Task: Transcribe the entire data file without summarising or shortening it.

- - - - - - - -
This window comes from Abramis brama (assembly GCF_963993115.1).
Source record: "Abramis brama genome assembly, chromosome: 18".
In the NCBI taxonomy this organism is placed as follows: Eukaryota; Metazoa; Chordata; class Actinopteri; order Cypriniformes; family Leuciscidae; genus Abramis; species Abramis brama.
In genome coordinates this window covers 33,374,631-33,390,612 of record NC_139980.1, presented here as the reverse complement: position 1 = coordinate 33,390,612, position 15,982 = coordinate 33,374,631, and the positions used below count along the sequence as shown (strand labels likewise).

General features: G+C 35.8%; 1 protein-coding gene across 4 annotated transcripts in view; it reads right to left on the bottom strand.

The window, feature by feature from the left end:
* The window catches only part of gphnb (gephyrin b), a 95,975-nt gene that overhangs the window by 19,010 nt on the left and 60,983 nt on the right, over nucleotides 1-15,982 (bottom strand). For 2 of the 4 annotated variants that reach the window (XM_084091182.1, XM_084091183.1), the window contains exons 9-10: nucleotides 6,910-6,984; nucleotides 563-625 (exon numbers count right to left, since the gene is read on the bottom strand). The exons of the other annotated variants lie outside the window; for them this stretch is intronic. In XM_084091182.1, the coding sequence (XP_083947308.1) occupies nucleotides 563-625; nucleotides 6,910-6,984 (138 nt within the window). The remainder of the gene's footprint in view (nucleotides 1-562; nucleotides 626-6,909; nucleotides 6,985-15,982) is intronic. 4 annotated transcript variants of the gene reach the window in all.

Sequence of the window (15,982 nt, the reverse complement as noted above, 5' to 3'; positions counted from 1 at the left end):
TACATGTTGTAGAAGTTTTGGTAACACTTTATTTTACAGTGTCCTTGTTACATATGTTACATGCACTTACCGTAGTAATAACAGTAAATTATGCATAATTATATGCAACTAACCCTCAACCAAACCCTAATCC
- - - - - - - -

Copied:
This window comes from Abramis brama (assembly GCF_963993115.1).
Source record: "Abramis brama genome assembly, chromosome: 18".
In the NCBI taxonomy this organism is placed as follows: Eukaryota; Metazoa; Chordata; class Actinopteri; order Cypriniformes; family Leuciscidae; genus Abramis; species Abramis brama.
In genome coordinates this window covers 33,374,631-33,390,612 of record NC_139980.1, presented here as the reverse complement: position 1 = coordinate 33,390,612, position 15,982 = coordinate 33,374,631, and the positions used below count along the sequence as shown (strand labels likewise).

General features: G+C 35.8%; 1 protein-coding gene across 4 annotated transcripts in view; it reads right to left on the bottom strand.

The window, feature by feature from the left end:
* The window catches only part of gphnb (gephyrin b), a 95,975-nt gene that overhangs the window by 19,010 nt on the left and 60,983 nt on the right, over nucleotides 1-15,982 (bottom strand). For 2 of the 4 annotated variants that reach the window (XM_084091182.1, XM_084091183.1), the window contains exons 9-10: nucleotides 6,910-6,984; nucleotides 563-625 (exon numbers count right to left, since the gene is read on the bottom strand). The exons of the other annotated variants lie outside the window; for them this stretch is intronic. In XM_084091182.1, the coding sequence (XP_083947308.1) occupies nucleotides 563-625; nucleotides 6,910-6,984 (138 nt within the window). The remainder of the gene's footprint in view (nucleotides 1-562; nucleotides 626-6,909; nucleotides 6,985-15,982) is intronic. 4 annotated transcript variants of the gene reach the window in all.

Sequence of the window (15,982 nt, the reverse complement as noted above, 5' to 3'; positions counted from 1 at the left end):
TACATGTTGTAGAAGTTTTGGTAACACTTTATTTTACAGTGTCCTTGTTACATATGTTACATGCACTTACCGTAGTAATAACAGTAAATTATGCATAATTATATGCAACTAACCCTCAACCAAACCCTAATCC